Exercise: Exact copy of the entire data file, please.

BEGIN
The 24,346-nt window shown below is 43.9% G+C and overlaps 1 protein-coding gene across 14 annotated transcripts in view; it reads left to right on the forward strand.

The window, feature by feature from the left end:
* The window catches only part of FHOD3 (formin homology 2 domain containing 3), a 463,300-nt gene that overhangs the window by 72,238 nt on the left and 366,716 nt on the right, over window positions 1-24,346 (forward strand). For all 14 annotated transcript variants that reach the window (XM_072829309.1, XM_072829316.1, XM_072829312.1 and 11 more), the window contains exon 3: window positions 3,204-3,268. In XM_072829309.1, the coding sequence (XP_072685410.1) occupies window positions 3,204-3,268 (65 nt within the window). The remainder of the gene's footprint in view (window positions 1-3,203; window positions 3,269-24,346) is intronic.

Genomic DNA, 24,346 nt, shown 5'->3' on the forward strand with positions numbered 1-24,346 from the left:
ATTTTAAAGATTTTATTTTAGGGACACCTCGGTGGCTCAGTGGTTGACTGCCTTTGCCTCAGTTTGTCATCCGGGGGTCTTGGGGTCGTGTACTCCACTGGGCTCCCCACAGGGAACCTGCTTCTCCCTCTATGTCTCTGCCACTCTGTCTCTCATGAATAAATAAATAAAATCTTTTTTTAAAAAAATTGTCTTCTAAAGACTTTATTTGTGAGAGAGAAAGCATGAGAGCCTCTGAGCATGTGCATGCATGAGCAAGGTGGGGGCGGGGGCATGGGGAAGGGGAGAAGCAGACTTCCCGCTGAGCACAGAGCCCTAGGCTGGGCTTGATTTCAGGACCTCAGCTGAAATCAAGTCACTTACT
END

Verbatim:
The 24,346-nt window shown below is 43.9% G+C and overlaps 1 protein-coding gene across 14 annotated transcripts in view; it reads left to right on the forward strand.

The window, feature by feature from the left end:
* The window catches only part of FHOD3 (formin homology 2 domain containing 3), a 463,300-nt gene that overhangs the window by 72,238 nt on the left and 366,716 nt on the right, over window positions 1-24,346 (forward strand). For all 14 annotated transcript variants that reach the window (XM_072829309.1, XM_072829316.1, XM_072829312.1 and 11 more), the window contains exon 3: window positions 3,204-3,268. In XM_072829309.1, the coding sequence (XP_072685410.1) occupies window positions 3,204-3,268 (65 nt within the window). The remainder of the gene's footprint in view (window positions 1-3,203; window positions 3,269-24,346) is intronic.

Genomic DNA, 24,346 nt, shown 5'->3' on the forward strand with positions numbered 1-24,346 from the left:
ATTTTAAAGATTTTATTTTAGGGACACCTCGGTGGCTCAGTGGTTGACTGCCTTTGCCTCAGTTTGTCATCCGGGGGTCTTGGGGTCGTGTACTCCACTGGGCTCCCCACAGGGAACCTGCTTCTCCCTCTATGTCTCTGCCACTCTGTCTCTCATGAATAAATAAATAAAATCTTTTTTTAAAAAAATTGTCTTCTAAAGACTTTATTTGTGAGAGAGAAAGCATGAGAGCCTCTGAGCATGTGCATGCATGAGCAAGGTGGGGGCGGGGGCATGGGGAAGGGGAGAAGCAGACTTCCCGCTGAGCACAGAGCCCTAGGCTGGGCTTGATTTCAGGACCTCAGCTGAAATCAAGTCACTTACT